A man accused of trying to kill Mali’s military strongman Assimi Goita, the figure behind two coups in less than a year, has died in custody, the government said on Sunday.

The suspect, whose identity has not been revealed, had been taken into custody following the assassination attempt at Bamako’s Grand Mosque on Tuesday.

“During investigations… his health deteriorated” and he was then hospitalised, but “unfortunately, he has died,” the government said in a statement.

It added that an autopsy had been immediately ordered to determine the cause of death.

A man armed with a knife lunged at Goita after prayers for Eid al-Adha on Tuesday, according to an AFP reporter at the scene.

Goita was whisked away by his security detail, and later appeared on state TV to say he was doing “very well”, downplaying the significance of the assault.

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“That’s part of being a leader, there are always malcontents,” he said.

“There are people who at any time may want to try things to cause instability.”

His attacker, a young-looking man dressed in jeans and a white shirt, was apprehended at the scene and taken away by the Malian intelligence services.

The suspect was never presented to judicial authorities, a source requesting anonymity told AFP on Sunday.

His identity was not revealed, but commissioner Sadio Tomoda said late Tuesday that he was a teacher, without elaborating.

Prosecutors had opened an inquiry into the incident.

On Sunday, the government said the suspect’s death was not an obstacle to continuing the investigation, “especially since preliminary evidence and intelligence gathered indicate that he was not an isolated element”.

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– Political instability –

The attack capped months of political turmoil in a country that has rarely enjoyed stability since gaining independence from France in 1960.

Goita, a special forces colonel in his late thirties, headed a putsch last August that ousted elected president Ibrahim Boubacar Keita after weeks of protests over graft and a bloody jihadist insurgency.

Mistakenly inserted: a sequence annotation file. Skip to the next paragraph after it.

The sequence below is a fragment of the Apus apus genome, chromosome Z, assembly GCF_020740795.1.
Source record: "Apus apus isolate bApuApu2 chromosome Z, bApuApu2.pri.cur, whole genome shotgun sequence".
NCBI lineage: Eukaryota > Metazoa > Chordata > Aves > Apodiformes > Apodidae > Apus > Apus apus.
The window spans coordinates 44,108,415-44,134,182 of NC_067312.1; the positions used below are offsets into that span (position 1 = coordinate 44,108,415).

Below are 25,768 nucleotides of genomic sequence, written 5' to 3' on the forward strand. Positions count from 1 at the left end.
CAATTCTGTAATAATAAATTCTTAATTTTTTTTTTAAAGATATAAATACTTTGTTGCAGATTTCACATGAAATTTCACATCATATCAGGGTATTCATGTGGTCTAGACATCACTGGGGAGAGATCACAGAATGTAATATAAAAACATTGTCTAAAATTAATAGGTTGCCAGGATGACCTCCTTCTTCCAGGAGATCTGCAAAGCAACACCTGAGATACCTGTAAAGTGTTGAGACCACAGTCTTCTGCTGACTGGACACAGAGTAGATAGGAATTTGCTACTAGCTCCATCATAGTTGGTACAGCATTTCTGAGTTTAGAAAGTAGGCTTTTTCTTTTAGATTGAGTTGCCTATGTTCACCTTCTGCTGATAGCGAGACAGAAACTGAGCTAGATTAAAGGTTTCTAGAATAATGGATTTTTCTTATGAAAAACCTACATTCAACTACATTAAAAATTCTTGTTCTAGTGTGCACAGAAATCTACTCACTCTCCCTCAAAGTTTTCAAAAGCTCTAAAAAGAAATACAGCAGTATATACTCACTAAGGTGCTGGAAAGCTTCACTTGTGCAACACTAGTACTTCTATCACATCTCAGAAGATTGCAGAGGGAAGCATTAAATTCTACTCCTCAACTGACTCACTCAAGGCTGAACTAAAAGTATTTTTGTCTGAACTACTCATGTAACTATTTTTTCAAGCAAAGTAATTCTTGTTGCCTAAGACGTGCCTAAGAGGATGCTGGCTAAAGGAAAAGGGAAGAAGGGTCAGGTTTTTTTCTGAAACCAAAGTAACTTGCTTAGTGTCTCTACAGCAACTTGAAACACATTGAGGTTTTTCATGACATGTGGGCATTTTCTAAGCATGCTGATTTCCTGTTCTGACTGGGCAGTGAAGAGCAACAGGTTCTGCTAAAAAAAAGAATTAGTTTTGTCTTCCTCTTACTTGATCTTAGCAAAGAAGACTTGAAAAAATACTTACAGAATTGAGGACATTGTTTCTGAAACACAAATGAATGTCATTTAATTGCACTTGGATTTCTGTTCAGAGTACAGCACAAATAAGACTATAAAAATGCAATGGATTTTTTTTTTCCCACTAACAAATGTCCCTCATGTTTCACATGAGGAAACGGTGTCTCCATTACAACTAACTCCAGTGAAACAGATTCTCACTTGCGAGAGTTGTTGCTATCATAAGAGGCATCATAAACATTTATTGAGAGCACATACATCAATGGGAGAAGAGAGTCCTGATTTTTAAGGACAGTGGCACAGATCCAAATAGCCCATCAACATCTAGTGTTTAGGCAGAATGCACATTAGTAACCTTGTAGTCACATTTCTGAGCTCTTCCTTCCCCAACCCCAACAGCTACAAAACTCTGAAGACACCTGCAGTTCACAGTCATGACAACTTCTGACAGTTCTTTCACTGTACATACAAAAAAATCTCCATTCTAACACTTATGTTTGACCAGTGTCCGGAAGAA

The junta, in the face of international condemnation, handed power to a civilian-led transitional government that promised to restore civilian rule in February 2022.

But in late May, Goita, who was vice president in the transitional government, ousted president Bah Ndaw and premier Moctar Ouane, saying they had sought to “sabotage” the handover.

In June, with Goita as interim president, a new government was unveiled, with military figures in key roles.

As the African Union and the West African regional bloc ECOWAS piled on pressure, Goita vowed the government would uphold all commitments and pledged to stage “credible, fair and transparent elections”.

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Mali’s neighbours and allies have been viewing the crisis with disquiet, fearing the impact on efforts to stem a jihadist insurgency that is unfurling across the Sahel region.

The bloody campaign erupted in the north of Mali in 2012, and has since spread to Burkina Faso, Mali and Niger. Thousands of soldiers and civilians have been killed and hundreds of thousands have fled their homes.

France, the mainstay of the anti-jihadist operation, has been especially critical of the military takeover in Mali.

It suspended military cooperation after the second coup and then announced a major drawdown of its 5,100-man Barkhane mission.